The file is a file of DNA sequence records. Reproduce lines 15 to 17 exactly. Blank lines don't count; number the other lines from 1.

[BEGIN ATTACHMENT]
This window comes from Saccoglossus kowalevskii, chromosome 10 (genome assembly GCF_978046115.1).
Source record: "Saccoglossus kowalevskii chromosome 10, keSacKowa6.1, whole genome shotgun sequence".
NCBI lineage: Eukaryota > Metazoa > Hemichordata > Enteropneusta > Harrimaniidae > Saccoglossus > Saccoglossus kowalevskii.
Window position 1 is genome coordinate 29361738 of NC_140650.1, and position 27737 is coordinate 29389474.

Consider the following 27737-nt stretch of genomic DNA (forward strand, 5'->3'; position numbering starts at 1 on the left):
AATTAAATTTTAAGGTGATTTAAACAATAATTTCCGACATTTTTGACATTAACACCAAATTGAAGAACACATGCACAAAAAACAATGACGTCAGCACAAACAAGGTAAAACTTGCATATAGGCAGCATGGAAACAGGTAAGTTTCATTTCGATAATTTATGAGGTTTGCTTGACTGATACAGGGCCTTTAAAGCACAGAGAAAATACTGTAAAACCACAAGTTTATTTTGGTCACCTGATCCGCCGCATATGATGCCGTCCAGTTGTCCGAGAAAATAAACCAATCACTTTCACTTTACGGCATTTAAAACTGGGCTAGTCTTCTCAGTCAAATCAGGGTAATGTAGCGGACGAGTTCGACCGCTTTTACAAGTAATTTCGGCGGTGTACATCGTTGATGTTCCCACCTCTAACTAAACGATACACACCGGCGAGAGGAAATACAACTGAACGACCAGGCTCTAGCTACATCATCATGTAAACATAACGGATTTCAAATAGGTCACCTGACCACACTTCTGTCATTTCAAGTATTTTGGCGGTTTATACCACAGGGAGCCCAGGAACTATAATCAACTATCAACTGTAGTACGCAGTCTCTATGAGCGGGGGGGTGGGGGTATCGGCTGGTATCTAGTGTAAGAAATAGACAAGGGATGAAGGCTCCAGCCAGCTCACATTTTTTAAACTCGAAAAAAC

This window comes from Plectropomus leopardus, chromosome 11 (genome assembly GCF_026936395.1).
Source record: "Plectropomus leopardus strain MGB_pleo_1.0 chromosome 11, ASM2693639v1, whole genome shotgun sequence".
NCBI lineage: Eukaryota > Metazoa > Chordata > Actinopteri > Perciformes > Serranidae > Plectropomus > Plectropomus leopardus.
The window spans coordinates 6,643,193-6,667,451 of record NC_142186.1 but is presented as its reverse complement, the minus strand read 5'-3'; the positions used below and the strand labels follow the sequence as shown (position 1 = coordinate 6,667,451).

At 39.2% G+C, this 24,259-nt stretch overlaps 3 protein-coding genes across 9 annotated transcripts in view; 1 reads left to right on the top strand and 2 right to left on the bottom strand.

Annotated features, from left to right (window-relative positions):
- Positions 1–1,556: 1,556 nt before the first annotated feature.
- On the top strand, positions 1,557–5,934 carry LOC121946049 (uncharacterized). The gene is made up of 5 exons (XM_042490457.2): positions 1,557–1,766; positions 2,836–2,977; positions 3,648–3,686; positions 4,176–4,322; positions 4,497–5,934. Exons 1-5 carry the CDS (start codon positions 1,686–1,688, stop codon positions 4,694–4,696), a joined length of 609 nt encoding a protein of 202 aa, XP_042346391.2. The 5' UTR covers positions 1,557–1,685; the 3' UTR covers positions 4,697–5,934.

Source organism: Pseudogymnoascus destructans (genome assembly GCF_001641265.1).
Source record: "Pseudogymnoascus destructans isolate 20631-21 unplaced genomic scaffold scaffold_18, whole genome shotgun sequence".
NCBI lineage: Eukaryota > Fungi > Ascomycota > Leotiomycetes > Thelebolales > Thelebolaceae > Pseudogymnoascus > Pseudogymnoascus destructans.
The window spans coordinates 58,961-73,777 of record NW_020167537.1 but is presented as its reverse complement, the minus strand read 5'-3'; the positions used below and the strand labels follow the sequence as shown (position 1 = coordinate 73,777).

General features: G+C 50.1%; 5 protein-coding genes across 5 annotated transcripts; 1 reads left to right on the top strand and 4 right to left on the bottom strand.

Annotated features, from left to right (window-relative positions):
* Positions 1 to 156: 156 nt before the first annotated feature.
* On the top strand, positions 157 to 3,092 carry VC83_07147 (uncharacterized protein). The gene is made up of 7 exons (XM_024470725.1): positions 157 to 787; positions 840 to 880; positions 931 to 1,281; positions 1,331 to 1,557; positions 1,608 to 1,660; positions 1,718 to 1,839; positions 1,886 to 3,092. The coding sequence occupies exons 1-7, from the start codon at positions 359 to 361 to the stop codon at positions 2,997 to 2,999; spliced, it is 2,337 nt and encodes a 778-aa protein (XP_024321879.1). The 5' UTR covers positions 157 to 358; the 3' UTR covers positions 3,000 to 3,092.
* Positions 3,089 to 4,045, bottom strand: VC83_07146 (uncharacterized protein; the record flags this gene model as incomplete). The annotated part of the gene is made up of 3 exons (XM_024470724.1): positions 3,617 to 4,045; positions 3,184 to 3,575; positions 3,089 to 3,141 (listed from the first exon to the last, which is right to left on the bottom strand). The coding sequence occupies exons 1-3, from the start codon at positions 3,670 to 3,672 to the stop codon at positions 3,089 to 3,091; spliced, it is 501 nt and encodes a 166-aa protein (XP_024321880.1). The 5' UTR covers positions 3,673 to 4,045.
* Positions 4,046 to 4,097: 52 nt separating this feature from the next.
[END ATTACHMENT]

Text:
Source organism: Pseudogymnoascus destructans (genome assembly GCF_001641265.1).
Source record: "Pseudogymnoascus destructans isolate 20631-21 unplaced genomic scaffold scaffold_18, whole genome shotgun sequence".
NCBI lineage: Eukaryota > Fungi > Ascomycota > Leotiomycetes > Thelebolales > Thelebolaceae > Pseudogymnoascus > Pseudogymnoascus destructans.